In our earlier discussions, we used the pressure drop from the external radius, ${p}_{e}$ at ${r}_{e}$ to determine the production rate, $q$. In many situations, we may not know the reservoir pressure at ${r}_{e}$; however, we may know the average reservoir pressure, $\overline{p}$. In fact, as we will see during our discussion on material balance, this is actually the more common situation. This situation is depicted in **Figure 4.04**, where the pressure at the external radius, ${p}_{e}\left({r}_{e}\right)$ has been replaced with the average pressure, $\overline{p}$, in the interior of the drainage volume.

We can also develop equations for production rate for cases where we only know $\overline{p}$. To do this, we start with **Equation 4.12**. Rather than integrating this equation from ${r}_{w}$ to ${r}_{e}$, we can change the limits of integration from ${r}_{w}$ to an arbitrary radius, $r$, and the corresponding pressure at this radius, $p$:

This results in an equation similar to **Equation 4.14**, but incorporating the arbitrary integration limits:

Solving for the pressure, $p$, results in:

**Equation 4.25** describes the * Pressure Distribution* (pressure as a function of location, which in our case is the pressure as a function radius) in the drainage volume. As one would expect, this equation indicates that as the radius, $r$, increases away from the production well, the pressure also increases (i.e., fluids are flowing from regions of high pressure to the region of low pressure, the production well). The volumetric average of any property, $P$ (where upper case “$P$” is any point-by-point property), can be calculated from:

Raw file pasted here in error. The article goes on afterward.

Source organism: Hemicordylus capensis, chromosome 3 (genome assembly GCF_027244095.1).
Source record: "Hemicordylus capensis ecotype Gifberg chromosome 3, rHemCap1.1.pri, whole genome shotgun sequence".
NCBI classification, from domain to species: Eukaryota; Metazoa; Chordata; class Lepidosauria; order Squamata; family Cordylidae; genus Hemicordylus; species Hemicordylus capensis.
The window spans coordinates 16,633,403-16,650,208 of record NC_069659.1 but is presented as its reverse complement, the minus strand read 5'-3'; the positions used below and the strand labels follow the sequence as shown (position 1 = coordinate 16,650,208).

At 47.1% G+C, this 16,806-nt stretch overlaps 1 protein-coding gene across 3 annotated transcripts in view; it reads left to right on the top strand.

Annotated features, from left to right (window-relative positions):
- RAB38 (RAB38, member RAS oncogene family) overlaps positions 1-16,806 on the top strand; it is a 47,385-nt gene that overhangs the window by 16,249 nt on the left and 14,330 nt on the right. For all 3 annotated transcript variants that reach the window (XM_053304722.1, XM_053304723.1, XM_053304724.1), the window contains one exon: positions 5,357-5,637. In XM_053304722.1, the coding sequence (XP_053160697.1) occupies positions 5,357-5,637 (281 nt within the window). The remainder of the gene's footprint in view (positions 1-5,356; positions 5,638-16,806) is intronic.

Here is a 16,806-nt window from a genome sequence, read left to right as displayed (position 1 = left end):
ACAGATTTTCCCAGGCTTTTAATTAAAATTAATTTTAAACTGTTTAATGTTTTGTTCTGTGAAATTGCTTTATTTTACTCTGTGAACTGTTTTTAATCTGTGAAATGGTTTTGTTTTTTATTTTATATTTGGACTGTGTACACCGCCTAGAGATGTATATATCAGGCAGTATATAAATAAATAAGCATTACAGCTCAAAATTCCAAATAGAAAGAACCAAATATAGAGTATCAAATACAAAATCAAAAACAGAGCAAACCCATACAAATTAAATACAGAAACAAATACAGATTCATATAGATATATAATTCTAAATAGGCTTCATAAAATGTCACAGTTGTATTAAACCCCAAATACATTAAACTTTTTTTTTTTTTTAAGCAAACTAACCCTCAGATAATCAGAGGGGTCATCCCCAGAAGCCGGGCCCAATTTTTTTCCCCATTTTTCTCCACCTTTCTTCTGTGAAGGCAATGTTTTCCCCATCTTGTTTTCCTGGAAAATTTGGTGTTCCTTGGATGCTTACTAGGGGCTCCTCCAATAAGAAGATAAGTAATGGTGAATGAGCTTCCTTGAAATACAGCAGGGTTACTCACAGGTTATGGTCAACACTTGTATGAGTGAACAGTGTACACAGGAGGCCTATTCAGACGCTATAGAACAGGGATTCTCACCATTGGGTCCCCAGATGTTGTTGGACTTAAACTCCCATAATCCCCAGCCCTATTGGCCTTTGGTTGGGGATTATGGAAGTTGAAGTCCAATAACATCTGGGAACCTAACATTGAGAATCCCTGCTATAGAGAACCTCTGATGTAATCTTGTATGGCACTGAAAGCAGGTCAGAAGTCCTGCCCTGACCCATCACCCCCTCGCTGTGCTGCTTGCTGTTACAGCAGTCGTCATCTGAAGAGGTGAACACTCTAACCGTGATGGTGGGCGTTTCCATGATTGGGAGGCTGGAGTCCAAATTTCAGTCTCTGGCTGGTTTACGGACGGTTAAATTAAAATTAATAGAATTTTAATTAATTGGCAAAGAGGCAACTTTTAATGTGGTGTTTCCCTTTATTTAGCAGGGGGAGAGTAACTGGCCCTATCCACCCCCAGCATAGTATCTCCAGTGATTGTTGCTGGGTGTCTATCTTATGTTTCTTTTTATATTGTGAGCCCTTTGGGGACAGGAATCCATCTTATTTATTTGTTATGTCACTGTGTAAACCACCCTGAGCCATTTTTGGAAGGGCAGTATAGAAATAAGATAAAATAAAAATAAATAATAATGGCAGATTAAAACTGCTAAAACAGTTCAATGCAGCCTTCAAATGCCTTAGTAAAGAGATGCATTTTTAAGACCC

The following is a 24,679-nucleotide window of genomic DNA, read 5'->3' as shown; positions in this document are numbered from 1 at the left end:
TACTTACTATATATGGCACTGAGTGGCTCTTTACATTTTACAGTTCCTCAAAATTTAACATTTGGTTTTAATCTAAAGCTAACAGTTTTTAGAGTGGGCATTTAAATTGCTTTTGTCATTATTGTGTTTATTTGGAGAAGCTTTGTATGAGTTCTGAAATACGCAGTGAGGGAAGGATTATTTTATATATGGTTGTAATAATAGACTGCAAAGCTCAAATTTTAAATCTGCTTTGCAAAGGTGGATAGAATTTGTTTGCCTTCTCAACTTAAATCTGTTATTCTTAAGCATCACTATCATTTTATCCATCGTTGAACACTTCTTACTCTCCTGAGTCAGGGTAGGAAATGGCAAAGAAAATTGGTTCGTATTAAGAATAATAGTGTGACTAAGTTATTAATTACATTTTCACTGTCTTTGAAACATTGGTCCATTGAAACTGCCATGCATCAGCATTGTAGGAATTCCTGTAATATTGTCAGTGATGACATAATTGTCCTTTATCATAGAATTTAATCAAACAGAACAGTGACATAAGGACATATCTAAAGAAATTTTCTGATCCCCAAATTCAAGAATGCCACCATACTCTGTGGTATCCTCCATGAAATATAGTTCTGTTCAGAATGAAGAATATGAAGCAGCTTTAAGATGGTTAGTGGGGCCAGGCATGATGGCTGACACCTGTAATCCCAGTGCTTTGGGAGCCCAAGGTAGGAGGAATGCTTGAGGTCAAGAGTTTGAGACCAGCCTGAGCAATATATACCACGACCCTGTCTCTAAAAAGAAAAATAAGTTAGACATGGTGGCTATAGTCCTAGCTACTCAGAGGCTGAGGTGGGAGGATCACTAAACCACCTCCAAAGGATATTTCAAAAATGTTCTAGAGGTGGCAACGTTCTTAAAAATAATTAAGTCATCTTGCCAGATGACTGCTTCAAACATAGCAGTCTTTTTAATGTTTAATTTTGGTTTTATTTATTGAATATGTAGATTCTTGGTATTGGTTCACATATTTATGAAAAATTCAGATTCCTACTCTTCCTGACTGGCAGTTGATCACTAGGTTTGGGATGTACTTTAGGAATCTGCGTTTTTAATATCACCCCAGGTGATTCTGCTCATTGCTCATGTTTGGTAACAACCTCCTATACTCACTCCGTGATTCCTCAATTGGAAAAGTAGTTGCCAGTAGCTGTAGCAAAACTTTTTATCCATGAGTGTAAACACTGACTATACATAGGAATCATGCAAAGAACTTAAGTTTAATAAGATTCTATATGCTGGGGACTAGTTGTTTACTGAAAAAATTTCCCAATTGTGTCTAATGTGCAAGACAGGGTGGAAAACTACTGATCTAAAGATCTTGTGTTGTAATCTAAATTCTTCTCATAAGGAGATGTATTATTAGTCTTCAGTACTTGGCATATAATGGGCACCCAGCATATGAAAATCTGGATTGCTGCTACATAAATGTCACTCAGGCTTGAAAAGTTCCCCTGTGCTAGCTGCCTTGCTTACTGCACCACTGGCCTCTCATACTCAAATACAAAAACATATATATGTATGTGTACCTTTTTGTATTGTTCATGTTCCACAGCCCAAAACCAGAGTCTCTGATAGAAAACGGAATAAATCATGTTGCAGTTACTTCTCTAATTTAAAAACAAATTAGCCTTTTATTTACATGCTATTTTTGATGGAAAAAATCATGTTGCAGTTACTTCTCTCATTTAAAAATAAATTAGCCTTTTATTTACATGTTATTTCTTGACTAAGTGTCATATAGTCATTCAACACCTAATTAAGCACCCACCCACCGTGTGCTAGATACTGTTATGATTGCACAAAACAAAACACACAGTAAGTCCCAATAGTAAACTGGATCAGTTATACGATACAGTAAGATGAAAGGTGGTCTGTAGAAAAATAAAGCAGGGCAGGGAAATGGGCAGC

Now, the volume of a cylinder is defined as:

Differentiating **Equation 4.27** with respect to volume assuming a uniform thickness, $h$ , results in:

Substituting **Equation 4.27** and **Equation 4.28** into **Equation 4.26** yields:

Now, substituting **Equation 4.25** into **Equation 4.29**:

Performing the integration yields:

or,

or,

If we assume that ${r}_{e}>>{r}_{w}$, then $\frac{{r}_{e}{}^{2}}{{r}_{e}{}^{2}-{r}_{w}{}^{2}}\approx 1$. This is a very good assumption because the radius of the drainage volume of a well is typically on the order of hundreds or thousands of feet while the radius of the well is normally less than one foot. Using this approximation, **Equation 4.31c** becomes:

or, after rearranging:

Using the same methodology discussed earlier, we can also introduce the skin factor, $S$, to account for well damage or stimulation:

**Equation 4.34** is the relationship between the production rate of a liquid, $q$, and the average reservoir pressure, $\overline{p}$. This equation has a similar form to that of **Equation 4.19**, but with two notable differences:

- The factor of ½ in the denominator of
**Equation 4.34** - The use of the average reservoir pressure in the drainage volume, $\overline{p}$, the pressure drop calculation in
**Equation 4.34**

As I mentioned earlier, the use of, $\overline{p}$, has important consequences when applying material balance methods. We will discuss this later in this lesson.